General Motors Co. announced February 28 that it would hire a combined 1,200 more people at its factories in Lansing, Michigan. Lansing Delta Township assembly will add a third shift of 800 workers to speed production of mid-size SUVs like the Chevrolet Traverse and Buick Enclave, while Lansing Grand River assembly will hire 400 people at a second shift making Cadillacs.
The new jobs at GM’s two newest factories are set to shore up production of popular mid-size SUVs. Sales for the Traverse rose last year even despite the 40-day United Auto Worker strike that bruised supply lines, and a spokesman for GM told Bloomberg News the third shift at Lansing Delta Township was to fill demand. In 2019, GM pledged to invest $7.7 billion in U.S. operations as a part of its agreement with the UAW. The new jobs at the Delta Township assembly plant were not included in that deal. In a statement, UAW VP Terry Dittes said UAW members “look forward to many more years of success in Lansing.”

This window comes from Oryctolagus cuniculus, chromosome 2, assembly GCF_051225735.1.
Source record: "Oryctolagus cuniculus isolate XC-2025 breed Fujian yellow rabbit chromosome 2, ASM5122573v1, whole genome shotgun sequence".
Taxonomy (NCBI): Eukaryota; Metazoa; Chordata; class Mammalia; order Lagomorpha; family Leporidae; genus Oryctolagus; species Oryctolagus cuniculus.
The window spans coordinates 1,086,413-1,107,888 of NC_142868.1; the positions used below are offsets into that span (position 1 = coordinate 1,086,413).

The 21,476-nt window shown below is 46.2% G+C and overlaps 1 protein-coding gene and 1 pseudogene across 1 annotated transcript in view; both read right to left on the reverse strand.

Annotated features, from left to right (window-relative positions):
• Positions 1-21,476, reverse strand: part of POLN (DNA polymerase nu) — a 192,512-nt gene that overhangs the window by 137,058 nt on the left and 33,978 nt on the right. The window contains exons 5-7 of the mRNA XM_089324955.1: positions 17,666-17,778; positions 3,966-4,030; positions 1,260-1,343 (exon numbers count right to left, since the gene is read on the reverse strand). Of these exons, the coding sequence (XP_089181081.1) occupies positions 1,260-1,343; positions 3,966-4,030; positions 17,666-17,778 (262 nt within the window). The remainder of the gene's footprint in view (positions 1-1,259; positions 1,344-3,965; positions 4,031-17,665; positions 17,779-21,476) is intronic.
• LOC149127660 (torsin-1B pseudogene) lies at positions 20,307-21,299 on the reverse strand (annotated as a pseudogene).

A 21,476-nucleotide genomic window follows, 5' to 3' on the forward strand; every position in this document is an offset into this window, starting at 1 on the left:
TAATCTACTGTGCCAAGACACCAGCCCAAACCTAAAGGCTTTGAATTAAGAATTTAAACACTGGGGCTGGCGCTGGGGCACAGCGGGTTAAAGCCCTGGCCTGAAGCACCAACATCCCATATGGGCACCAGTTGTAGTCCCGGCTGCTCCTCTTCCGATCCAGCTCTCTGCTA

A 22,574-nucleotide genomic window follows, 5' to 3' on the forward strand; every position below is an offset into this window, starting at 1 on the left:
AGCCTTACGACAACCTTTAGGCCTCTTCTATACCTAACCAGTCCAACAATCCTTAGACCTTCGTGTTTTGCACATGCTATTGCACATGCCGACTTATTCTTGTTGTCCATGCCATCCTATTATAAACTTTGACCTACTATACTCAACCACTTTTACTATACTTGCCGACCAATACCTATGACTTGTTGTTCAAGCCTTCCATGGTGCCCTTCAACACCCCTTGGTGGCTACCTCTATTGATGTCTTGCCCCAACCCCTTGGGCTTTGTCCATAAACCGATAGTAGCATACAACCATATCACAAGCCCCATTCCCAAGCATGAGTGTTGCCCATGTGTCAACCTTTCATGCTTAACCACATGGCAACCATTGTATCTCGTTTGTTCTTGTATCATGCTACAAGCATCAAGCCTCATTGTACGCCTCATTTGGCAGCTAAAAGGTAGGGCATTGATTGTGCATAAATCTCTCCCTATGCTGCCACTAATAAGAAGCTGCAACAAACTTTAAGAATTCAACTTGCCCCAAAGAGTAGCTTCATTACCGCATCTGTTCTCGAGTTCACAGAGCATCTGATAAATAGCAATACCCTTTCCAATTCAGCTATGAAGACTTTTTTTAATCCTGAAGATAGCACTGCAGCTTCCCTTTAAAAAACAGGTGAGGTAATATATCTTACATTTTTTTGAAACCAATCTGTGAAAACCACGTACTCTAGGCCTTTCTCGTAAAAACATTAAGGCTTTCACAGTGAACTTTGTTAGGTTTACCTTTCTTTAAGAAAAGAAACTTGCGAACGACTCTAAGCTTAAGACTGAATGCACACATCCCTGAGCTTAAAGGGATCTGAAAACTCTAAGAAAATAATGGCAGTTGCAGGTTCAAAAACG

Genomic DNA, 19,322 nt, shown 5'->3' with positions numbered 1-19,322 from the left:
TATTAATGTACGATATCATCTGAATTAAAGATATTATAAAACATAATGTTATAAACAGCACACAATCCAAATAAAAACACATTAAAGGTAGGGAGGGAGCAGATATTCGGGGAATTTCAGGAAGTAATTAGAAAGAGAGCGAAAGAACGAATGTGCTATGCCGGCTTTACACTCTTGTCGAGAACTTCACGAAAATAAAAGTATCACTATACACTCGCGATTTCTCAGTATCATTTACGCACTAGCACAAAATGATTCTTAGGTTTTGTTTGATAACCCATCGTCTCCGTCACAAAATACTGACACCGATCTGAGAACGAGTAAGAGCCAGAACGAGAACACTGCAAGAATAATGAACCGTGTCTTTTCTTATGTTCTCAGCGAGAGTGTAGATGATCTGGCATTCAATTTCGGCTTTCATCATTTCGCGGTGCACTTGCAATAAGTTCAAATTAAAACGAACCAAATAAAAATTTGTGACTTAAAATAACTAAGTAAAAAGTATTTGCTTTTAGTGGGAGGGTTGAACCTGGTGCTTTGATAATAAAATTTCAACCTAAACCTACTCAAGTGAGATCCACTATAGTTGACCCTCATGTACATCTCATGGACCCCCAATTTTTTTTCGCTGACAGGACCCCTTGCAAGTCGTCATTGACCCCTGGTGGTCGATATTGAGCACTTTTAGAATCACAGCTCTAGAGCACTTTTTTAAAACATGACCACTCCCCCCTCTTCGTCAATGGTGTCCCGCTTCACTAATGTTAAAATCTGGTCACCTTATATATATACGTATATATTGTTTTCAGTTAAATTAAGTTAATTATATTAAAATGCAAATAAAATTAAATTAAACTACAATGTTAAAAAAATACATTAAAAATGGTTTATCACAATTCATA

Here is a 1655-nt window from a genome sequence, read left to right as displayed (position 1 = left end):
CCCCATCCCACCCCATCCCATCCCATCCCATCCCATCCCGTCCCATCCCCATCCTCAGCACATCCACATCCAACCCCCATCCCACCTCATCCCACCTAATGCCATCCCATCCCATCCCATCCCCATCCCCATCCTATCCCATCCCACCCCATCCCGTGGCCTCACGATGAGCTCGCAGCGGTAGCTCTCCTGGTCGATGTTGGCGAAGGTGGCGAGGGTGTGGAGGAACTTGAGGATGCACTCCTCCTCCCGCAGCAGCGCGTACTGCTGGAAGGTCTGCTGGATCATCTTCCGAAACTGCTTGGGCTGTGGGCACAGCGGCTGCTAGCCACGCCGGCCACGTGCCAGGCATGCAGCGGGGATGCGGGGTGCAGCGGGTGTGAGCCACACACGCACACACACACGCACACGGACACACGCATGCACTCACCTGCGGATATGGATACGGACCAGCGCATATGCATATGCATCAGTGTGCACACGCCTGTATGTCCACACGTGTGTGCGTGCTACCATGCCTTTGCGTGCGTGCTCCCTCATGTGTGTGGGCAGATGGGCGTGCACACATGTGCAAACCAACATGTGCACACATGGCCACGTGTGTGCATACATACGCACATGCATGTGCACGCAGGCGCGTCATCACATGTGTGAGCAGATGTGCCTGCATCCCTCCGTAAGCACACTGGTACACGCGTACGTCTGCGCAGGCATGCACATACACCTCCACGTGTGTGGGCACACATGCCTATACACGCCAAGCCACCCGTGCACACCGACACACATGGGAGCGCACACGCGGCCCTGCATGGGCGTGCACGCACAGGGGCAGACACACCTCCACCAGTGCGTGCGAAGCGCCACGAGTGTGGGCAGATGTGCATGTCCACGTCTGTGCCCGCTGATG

According to GM, the latest announcement brings GM’s total investment in the Lansing plants to more than a billion dollars since 2015, including combined investments in 2018 of $211 million to modernize Lansing Grand River’s stamping equipment and produce mid-sized SUVs.
According to recent research by the Center for Automotive Research, GM is one of the largest investors in U.S. car manufacturing, investing $44.3 billion in the industry since 2000. GM is also the second-largest vehicle producer in the United States behind Ford, producing 1.7 million light vehicles last year to Ford’s 2.2, and the third-largest domestic engine producer, according to the CAR report.
The newly announced shifts for the Lansing plants are expected to be operational by the second quarter of 2020, according to GM.